The Jolt: Fallout from KSU data erasure likely to be political rather than legal

Merle King, executive director for the Center for Election Systems at Kennesaw State University, in a 2016 file photo. BRANDEN CAMP/SPECIAL

Credit: Jim Galloway

Credit: Jim Galloway

Merle King, executive director for the Center for Election Systems at Kennesaw State University, in a 2016 file photo. BRANDEN CAMP/SPECIAL

We told you Thursday of a databank maintained by the Center for Elections Systems at Kennesaw State University that had been erased in untimely fashion. From this morning's AJC:

The data wipe, first reported by The Associated Press, was revealed in an email sent by a state prosecutor to lawyers representing election transparency advocates who filed the lawsuit in July questioning the security and accuracy of Georgia’s election infrastructure.

The suit demands that Republican Karen Handel’s win in a June 20 runoff be thrown out and the contest redone over concerns some election integrity advocates have about the security and accuracy of Georgia’s election infrastructure. The timeline:

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-- The suit was filed on Monday, July 3.

-- The server's data was destroyed Friday, July 7.

-- The plaintiffs' local attorney sent an email July 10 to the defendants' lawyers, i.e., the state of Georgia, reminding them of their obligation to preserve electronic evidence.

The implication, according to the Associated Press, which broke the story:

A Republican state representative, Scot Turner, called Thursday for a criminal investigation. It appears no judge was asked for an order mandating the preservation of evidence. So the defendants could not be held in contempt of court.

Turner and a Democratic colleague, Scott Holcomb of Atlanta, had already planned to introduce legislation in January that would push for a new generation of voting machines – with paper trails.

Late Thursday, another wrinkle was added. Again, from the AJC:

KSU representatives late Thursday issued a statement explaining that the server, which had been examined by the FBI, was wiped so it could be repurposed. School spokeswoman Tammy DeMel said in the statement the FBI made a copy of all of the data on the server before informing KSU it had not been compromised and returning the technology.

DeMel said the university determined the technology on the server had exceeded its life and erased the data to repurpose the device.

(The AJC reported in March that the FBI was investigating an alleged data breach at the election center.)

If the data has not been destroyed and is still accessible, the fallout from this latest episode is likely to be more political than legal. Which explains the quick response from Secretary of State Brian Kemp, a 2018 candidate for governor. From the AJC:

In a lengthy statement, Kemp said his office had no involvement in the decision to wipe the server, nor was it notified in advance.

“We will not stand for this kind of inexcusable conduct or gross incompetence,” said Kemp, whose office oversees Georgia’s elections. “Those responsible at KSU should be held accountable for their actions. The Secretary of State’s Office is also coordinating with FBI officials to get our own copy of the data that was erased at KSU.”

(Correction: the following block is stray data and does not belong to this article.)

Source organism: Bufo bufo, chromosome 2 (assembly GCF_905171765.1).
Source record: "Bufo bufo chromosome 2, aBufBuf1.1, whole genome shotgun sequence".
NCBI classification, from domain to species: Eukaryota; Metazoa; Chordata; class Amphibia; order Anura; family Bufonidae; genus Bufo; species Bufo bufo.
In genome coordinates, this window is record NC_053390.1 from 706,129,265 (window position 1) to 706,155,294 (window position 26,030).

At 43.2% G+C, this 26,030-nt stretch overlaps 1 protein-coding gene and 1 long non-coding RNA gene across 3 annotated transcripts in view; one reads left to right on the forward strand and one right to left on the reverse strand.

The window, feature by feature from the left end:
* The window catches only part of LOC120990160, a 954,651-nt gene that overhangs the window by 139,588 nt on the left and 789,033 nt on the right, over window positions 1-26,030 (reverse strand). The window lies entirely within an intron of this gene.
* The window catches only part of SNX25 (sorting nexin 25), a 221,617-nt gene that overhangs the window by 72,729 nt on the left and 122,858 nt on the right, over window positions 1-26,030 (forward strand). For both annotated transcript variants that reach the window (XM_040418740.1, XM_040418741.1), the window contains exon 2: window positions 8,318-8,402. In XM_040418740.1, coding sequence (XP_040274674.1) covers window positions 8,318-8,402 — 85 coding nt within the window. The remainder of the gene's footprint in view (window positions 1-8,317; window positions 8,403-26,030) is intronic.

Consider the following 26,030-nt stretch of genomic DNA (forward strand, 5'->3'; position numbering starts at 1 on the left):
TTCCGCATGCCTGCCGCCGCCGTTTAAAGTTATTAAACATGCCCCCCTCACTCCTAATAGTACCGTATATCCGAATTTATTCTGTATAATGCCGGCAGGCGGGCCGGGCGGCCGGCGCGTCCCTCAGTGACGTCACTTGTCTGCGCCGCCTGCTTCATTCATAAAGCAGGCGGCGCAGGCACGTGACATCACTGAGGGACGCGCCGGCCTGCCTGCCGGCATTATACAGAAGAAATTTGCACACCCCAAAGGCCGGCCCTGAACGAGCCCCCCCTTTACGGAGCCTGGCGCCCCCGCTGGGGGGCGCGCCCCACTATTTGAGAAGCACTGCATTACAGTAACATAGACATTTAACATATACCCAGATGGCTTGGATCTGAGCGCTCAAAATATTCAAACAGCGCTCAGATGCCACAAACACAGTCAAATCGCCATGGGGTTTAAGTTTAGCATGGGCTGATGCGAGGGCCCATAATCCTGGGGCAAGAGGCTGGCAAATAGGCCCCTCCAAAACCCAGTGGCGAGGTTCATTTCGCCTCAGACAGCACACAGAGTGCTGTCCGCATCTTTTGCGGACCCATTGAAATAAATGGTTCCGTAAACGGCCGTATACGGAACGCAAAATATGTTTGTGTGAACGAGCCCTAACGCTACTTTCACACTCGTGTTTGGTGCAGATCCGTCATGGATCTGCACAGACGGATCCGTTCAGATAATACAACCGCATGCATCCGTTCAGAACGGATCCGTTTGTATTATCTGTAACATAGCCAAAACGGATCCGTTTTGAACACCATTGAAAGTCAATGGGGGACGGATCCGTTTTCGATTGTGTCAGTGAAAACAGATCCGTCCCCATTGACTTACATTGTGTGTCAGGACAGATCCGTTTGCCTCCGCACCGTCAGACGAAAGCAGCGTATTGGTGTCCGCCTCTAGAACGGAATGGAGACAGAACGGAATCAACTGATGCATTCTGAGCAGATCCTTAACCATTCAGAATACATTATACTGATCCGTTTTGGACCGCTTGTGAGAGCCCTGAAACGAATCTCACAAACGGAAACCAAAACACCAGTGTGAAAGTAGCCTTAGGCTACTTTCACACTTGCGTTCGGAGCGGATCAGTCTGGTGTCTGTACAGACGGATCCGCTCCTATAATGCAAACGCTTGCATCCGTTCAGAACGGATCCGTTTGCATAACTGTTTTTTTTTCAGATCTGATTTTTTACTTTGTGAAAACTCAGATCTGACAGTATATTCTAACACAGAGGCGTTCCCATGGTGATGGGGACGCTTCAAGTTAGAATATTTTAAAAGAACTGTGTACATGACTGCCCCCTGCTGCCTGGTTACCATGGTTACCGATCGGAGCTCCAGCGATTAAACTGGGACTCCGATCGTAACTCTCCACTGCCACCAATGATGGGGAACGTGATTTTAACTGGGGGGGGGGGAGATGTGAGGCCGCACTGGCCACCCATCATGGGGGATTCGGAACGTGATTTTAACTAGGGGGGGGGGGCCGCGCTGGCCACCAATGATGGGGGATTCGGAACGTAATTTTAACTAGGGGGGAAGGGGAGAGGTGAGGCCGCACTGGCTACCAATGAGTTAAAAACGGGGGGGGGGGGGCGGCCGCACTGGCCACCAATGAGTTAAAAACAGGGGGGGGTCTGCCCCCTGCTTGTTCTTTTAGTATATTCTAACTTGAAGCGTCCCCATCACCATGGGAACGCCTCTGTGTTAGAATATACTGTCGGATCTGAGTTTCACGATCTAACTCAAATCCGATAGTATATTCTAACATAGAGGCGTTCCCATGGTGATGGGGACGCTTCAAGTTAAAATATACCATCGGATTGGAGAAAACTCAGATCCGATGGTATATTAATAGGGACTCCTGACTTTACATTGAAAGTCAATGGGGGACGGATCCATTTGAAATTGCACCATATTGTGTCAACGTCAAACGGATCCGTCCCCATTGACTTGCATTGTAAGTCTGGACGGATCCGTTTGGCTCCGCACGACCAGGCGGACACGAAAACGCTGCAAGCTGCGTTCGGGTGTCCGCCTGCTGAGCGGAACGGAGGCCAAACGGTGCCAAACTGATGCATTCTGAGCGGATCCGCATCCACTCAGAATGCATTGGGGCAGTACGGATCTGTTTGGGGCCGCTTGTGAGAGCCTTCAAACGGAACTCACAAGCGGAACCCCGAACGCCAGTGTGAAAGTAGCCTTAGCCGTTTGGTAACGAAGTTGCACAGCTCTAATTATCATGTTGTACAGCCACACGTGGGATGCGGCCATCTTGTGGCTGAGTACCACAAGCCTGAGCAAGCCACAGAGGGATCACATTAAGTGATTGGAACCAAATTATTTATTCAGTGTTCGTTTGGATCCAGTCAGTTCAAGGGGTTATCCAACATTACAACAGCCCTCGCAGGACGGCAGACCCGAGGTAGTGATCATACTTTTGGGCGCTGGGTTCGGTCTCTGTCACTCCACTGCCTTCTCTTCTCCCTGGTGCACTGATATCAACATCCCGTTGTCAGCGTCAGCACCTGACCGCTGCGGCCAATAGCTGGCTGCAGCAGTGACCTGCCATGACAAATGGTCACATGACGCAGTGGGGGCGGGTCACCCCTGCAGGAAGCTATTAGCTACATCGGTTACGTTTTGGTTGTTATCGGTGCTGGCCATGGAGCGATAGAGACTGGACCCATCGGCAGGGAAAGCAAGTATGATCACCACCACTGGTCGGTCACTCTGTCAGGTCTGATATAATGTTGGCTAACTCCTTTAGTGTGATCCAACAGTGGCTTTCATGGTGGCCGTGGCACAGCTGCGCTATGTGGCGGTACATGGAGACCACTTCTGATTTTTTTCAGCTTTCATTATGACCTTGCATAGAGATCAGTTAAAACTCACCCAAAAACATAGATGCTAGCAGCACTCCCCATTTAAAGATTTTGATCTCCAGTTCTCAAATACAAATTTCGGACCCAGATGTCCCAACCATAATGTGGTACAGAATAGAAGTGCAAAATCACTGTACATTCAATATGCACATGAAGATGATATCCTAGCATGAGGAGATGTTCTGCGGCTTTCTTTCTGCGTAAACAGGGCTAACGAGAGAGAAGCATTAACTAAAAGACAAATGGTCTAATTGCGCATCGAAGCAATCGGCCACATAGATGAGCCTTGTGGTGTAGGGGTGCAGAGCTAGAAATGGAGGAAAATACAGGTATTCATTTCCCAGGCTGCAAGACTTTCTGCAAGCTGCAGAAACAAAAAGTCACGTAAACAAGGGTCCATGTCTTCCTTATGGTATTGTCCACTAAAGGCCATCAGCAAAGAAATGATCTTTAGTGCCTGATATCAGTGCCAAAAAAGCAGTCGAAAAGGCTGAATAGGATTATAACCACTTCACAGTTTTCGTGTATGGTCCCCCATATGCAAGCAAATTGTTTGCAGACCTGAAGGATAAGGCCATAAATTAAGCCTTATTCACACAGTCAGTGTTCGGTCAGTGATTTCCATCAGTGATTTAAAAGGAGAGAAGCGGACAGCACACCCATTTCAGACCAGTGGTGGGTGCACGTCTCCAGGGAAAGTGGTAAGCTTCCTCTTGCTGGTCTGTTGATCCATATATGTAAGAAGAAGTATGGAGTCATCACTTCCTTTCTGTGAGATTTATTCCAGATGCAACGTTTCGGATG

All day Thursday, Kemp’s gubernatorial rivals held their fire. That truce ended this morning. Here’s

of Cumming:

State Sen. Josh McKoon, R-Columbus, a candidate to replace Kemp as secretary of state, also weighed in late Thursday.

"Today’s AP report raises serious legal questions and is troubling to say the least. If it is true, conservatives should have serious concerns about the sanctity of their ballot," McKoon wrote, adding that it "seriously erodes fundamental trust in our electoral process" at a time of shaky public confidence in the government. (Greg Bluestein)


Observers of the debate over two new nuclear reactors at Plant Vogtle, whether pro or con, should pay attention to this report from the Associated Press:

The nation's biggest electric grid operator said a Trump administration plan to change the way electricity is priced to reward coal and nuclear power is both unworkable and potentially against the law.

PJM Interconnection, which operates the grid covering 65 million people from Illinois to Washington, D.C., submitted formal comments on the plan late Monday to the Federal Energy Regulatory Commission.

In a conference call with reporters and industry analysts, PJM's president and CEO, Andy Ott, said the plan by Energy Secretary Rick Perry is not "workable."

"In fact, we do believe it's contrary to law and, again, will not really solve any problems," Ott said.

Guaranteeing higher payments to coal, nuclear and other qualifying power plants would probably increase consumers' electric bills, unless FERC found another source of money, Ott said.


A third Democrat has entered the race to challenge U.S. Rep. Karen Handel, R-Roswell, in Georgia's Sixth District. Kevin Abel, the co-founder of an IT firm, said he will run as a consensus-builder to "find the common ground for which we Americans so deeply yearn." He joins ex-TV anchor Bobby Kaple and educator Richard Keatley in the bid to unseat Handel. The biggest potential candidate in the field, Jon Ossoff, has recently moved to the district but has not yet said whether he will run again next year. (Greg Bluestein)


Talk about shade

thrown in less than 140 characters.

of U.S. Rep. John Lewis, D-Atlanta, on Thursday:

We're wondering if it's enough to draw President Donald Trump into another public fight with the Atlanta congressman. (Tamar Hallerman)


Speaking of John Lewis, he said he does not plan to endorse any of the candidates running for Atlanta mayor ahead of Election Day. "I'm staying out of it," Lewis said Thursday. "It's too many candidates, too many friends of mine." (TH)